Art of Style

Shopportunities: Tight, Leggings and Jeggings for Fall

A look at what will work for you—and what won't

BY October 27, 2014


Dear Cheryl,

I’ve been wearing short dresses and skirts with opaque tights and I like the idea of leggings or even jeggings for fall, but I’m unsure how best to wear them.

—Janine H., Estero

There are some important differences between tights and leggings that will have a bearing on how you wear them. Tights are essentially heavier-weight, footed hosiery (40 denier and above) and are meant to be worn underneath other garments—exactly as you’ve been wearing them. Leggings are made from a more substantial fabric and are footless, generally ending at the ankle. Jeggings are basically stretch-denim leggings, designed to look like tight-fit- ting jeans—complete with stitching to resemble a fly front and pockets. Although leggings are ideal for cooler autumn days, just because the fabric is thicker and heavier, don’t be misled into thinking they’re pants—they’re not. For anything other than an exercise class, team them with tunic-style tops, long-line shirts or sweaters that cover your derriere. Jeggings need to be treated with caution, as they have an unforgiving habit of emphasizing lumps and bumps. Be honest with yourself and think about how you look in a pair of skinny jeans. If a pair of skinnies isn’t a good look for you, then forget the jeggings.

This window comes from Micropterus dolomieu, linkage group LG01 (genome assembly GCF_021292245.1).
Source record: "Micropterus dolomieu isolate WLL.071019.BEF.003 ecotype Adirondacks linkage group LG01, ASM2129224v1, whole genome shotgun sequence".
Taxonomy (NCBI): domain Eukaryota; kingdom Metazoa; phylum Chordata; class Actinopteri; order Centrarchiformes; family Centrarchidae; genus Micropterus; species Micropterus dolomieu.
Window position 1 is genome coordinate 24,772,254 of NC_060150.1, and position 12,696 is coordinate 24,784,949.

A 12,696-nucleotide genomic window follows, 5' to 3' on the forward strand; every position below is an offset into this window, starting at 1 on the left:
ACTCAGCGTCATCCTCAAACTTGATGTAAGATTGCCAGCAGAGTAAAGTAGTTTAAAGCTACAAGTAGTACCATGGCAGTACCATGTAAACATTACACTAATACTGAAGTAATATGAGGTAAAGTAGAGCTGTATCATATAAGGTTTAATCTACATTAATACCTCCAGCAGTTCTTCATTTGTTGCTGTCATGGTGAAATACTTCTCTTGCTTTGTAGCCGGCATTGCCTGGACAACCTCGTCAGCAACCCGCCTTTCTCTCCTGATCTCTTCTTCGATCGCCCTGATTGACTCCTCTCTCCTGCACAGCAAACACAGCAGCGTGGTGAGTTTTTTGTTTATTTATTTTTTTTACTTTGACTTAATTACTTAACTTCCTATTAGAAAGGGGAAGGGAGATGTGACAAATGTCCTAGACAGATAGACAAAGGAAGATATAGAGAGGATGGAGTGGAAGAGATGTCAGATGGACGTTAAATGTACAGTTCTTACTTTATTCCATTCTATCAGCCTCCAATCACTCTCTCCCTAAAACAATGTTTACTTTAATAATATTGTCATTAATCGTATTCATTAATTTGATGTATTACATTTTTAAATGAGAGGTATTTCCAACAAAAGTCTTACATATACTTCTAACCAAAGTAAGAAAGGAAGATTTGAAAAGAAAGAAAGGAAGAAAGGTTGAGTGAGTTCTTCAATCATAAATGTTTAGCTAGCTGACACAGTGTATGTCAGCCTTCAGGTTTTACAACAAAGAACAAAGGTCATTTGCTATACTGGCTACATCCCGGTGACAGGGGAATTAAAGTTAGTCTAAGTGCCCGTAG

Cheryl Lampard, founder of Style Matters International, answers your questions each month. If you have a question for Cheryl, send it to


What to Wear: To a Black-Tie Event

This is the time of year when those black-tie invitations start rolling in—such a stipulation makes it easy for the gents, but the dress code for ladies sometimes needs decoding. Unless the invite states long dresses, the length is up to you, although I’d recommend not going too short (an inch or so above the knee is fine) and avoiding anything too tight—it is still a formal event, after all. An elegant evening trouser ensemble is also entirely acceptable. One misconception surrounding black tie is that women have to wear black also—you don’t. Traditionally speaking, one of the reasons men donned black tie was to act as a contrast to the glamorous and colorful gowns of the ladies. I think that’s a delightful tradition worth keeping.


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